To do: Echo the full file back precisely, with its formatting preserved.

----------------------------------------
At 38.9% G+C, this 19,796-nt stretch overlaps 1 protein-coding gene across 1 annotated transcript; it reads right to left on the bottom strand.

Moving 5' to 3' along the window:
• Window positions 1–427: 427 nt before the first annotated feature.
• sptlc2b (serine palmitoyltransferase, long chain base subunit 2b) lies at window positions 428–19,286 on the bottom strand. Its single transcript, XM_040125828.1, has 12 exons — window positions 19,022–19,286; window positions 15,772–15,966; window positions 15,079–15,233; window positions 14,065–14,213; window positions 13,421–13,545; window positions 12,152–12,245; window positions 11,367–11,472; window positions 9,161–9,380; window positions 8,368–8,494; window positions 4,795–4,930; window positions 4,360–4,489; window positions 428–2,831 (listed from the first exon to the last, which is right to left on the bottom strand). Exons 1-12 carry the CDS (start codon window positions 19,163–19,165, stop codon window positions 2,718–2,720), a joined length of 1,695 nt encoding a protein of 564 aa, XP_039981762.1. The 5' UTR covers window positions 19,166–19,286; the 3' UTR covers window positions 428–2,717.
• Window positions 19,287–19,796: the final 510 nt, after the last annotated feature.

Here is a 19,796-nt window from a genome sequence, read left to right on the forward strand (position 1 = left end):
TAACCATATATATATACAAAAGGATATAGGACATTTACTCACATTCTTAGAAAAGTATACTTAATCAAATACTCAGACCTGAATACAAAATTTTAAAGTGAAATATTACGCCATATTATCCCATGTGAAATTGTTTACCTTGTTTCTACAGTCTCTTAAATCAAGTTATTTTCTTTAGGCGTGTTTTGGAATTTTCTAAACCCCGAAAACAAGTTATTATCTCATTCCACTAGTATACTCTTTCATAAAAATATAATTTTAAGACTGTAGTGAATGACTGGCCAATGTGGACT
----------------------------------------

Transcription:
At 38.9% G+C, this 19,796-nt stretch overlaps 1 protein-coding gene across 1 annotated transcript; it reads right to left on the bottom strand.

Moving 5' to 3' along the window:
• Window positions 1–427: 427 nt before the first annotated feature.
• sptlc2b (serine palmitoyltransferase, long chain base subunit 2b) lies at window positions 428–19,286 on the bottom strand. Its single transcript, XM_040125828.1, has 12 exons — window positions 19,022–19,286; window positions 15,772–15,966; window positions 15,079–15,233; window positions 14,065–14,213; window positions 13,421–13,545; window positions 12,152–12,245; window positions 11,367–11,472; window positions 9,161–9,380; window positions 8,368–8,494; window positions 4,795–4,930; window positions 4,360–4,489; window positions 428–2,831 (listed from the first exon to the last, which is right to left on the bottom strand). Exons 1-12 carry the CDS (start codon window positions 19,163–19,165, stop codon window positions 2,718–2,720), a joined length of 1,695 nt encoding a protein of 564 aa, XP_039981762.1. The 5' UTR covers window positions 19,166–19,286; the 3' UTR covers window positions 428–2,717.
• Window positions 19,287–19,796: the final 510 nt, after the last annotated feature.

Here is a 19,796-nt window from a genome sequence, read left to right on the forward strand (position 1 = left end):
TAACCATATATATATACAAAAGGATATAGGACATTTACTCACATTCTTAGAAAAGTATACTTAATCAAATACTCAGACCTGAATACAAAATTTTAAAGTGAAATATTACGCCATATTATCCCATGTGAAATTGTTTACCTTGTTTCTACAGTCTCTTAAATCAAGTTATTTTCTTTAGGCGTGTTTTGGAATTTTCTAAACCCCGAAAACAAGTTATTATCTCATTCCACTAGTATACTCTTTCATAAAAATATAATTTTAAGACTGTAGTGAATGACTGGCCAATGTGGACT